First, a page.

The Mental Health Services Postcode Lottery In The UK Is Very Real, According To This New Study

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Numerous studies have demonstrated the existence of significant geographical disparities in the quality of healthcare across the UK. Little wonder, then, that these disparities extend to mental health care, as a new BBC investigation has revealed. According to the broadcaster, a major NHS mental health service is failing to provide adequate care in one in seven areas of England, while there's a "threefold variation in recovery rates between different places." Ultimately, the mental health services postcode lottery in the UK is very real, and a serious cause for concern.

The Improving Access to Psychological Therapies programme (IAPT), which launched in 2008, is an NHS initiative that treats adults with depression and anxiety disorders. It treats about 550,000 patients with depression, post-traumatic stress disorder, anxiety, and similar disorders each year, the BBC says; it's supposed to help half of the people it treats recover, meaning they're no longer described as "clinically mentally ill." But in 28 out of 195 local areas across England, the programme failed to meet this target between January and June 2018 (the target was met nationwide for the first time last year, and has continued to be achieved in every period since.) The failing areas include NHS Manchester, NHS Brighton & Hove, NHS Harrow, and NHS Wakefield; the BBC website also has a tool which allows you to check NHS performance in your area.

Between April to June 2018, patients in some areas of England were three times more likely to recover than patients in others. The BBC notes that fewer than one in four patients were successfully treated in Luton in this period, while only one in three patients in the Wirral recovered; this was due to overcrowded waiting lists and subsequent extended waiting times, NHS bosses in both areas told the broadcaster. In Stoke, meanwhile, two in three patients received successful treatment. Consultant psychologist Dr Mike Scott told the BBC, "The fact there is such a variation in recovery rates raises questions. If you had this with heart bypass surgery, there would be real suspicions."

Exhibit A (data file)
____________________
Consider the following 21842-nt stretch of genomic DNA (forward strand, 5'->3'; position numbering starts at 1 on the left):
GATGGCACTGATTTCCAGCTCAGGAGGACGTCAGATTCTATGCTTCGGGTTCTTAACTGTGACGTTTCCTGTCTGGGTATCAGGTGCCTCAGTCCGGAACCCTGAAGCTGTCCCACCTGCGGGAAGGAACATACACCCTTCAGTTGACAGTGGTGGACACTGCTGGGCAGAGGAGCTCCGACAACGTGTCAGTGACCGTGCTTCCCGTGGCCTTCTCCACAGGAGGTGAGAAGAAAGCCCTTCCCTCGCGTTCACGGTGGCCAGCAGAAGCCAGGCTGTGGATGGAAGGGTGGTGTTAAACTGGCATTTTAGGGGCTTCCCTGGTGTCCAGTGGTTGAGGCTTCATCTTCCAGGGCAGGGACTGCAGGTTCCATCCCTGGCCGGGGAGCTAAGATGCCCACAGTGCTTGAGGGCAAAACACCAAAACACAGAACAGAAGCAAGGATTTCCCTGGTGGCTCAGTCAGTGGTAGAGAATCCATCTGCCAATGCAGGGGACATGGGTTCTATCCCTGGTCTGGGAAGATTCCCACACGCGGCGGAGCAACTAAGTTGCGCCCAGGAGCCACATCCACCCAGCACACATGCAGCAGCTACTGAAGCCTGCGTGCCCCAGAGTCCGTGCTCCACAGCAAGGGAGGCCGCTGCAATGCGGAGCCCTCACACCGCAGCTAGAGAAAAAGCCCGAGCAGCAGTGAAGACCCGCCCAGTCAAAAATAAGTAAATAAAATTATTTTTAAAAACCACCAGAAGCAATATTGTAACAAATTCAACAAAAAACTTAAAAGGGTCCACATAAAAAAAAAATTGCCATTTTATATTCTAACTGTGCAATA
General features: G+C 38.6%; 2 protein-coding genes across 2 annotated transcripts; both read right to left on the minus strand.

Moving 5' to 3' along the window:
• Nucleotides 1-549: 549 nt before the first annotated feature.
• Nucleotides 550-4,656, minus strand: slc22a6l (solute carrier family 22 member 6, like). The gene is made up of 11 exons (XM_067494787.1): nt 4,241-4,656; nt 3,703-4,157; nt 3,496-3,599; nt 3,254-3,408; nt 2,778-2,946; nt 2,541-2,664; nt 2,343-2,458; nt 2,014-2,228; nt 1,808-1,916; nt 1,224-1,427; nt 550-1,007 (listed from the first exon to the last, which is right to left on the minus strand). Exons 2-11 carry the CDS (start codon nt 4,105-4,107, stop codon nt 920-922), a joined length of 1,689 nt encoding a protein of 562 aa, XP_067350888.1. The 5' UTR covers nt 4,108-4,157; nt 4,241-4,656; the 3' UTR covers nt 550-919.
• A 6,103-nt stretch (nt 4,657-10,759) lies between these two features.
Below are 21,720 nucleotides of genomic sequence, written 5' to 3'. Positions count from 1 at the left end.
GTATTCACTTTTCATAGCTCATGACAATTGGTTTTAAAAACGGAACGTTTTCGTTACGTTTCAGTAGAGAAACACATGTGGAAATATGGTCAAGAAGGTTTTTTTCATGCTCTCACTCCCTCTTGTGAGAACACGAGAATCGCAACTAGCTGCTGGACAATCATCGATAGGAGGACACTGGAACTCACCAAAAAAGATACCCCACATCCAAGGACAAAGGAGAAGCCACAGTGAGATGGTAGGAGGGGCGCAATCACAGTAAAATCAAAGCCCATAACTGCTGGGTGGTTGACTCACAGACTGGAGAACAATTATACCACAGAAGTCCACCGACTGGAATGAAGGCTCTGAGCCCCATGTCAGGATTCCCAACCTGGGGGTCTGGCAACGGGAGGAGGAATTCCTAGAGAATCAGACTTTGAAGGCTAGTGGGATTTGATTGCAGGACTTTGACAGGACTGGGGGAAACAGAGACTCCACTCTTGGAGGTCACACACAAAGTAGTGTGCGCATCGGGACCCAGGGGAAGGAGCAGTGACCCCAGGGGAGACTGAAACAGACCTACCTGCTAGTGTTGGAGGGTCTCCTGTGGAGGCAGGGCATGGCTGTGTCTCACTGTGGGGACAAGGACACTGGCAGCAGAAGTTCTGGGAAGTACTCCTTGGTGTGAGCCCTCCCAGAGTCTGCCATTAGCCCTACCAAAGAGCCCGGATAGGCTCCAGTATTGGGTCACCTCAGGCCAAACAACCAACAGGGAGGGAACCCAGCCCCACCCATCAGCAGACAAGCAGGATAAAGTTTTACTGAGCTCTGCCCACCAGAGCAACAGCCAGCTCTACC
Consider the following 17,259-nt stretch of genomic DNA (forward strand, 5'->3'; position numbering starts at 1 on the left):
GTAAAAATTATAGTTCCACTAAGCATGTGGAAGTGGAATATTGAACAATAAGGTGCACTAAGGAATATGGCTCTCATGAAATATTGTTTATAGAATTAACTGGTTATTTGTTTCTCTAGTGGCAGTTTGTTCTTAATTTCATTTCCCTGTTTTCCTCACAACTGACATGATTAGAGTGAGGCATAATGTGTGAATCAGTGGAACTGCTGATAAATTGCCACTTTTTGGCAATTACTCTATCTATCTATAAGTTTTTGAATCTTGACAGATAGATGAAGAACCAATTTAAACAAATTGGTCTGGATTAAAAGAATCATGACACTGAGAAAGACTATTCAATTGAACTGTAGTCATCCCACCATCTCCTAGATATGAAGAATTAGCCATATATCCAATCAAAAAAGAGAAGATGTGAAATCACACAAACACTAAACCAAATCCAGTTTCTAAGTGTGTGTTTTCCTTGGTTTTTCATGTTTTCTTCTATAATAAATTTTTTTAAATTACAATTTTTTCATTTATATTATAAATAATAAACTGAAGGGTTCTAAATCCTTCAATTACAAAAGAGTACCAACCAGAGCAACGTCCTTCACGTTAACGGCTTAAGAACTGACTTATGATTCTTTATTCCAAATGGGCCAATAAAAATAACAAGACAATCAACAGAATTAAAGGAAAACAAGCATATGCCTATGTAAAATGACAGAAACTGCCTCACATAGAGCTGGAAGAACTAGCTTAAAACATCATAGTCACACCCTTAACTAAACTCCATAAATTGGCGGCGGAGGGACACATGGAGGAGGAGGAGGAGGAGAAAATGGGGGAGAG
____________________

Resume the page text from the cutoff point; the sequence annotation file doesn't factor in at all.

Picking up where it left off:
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Clinical psychologist Dr Ryan Kemp, a director of therapies at Central and North West London NHS Foundation Trust, pinned the programme's failings on insufficient funding, resulting in "pressure to move people out of the service."

However, Professor David Clark, one of the creators of the IAPT programme and a clinical adviser to NHS England for the initiative, told the BBC that it's "widely recognised as the most ambitious programme of talking therapies in the world." He said that IAPT met multiple other objectives, including targets for patients' waiting times, concluding, "Most importantly it has helped of hundreds of thousands of people to overcome their depression and anxiety, and better manage their mental health."

Fears about a "postcode lottery" affecting local quality of NHS care resurfaced earlier this month, upon the release of NHS watchdog the Care Quality Commission's (CQC) annual report. "Some people can easily access good care, while others cannot access the services they need, experience 'disjointed' care or only have access to providers with poor services," the report said, according to the Guardian. Again, the Wirral was flagged as a struggling area, as well as Portsmouth, the Isle of Wight, and Kent.

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The report also raised concerns about geographical disparities in mental health care, finding that one in five NHS mental health services need improvement. Another faltering area, according to the CQC, is adult social care; a sixth of these services need to improve, the report concluded. A representative from the Department of Health and Social Care responded to the report, saying, "We want the NHS to be the safest healthcare system in the world, and this starts by ensuring every single patient in this country receives the highest quality of care, no matter where they live."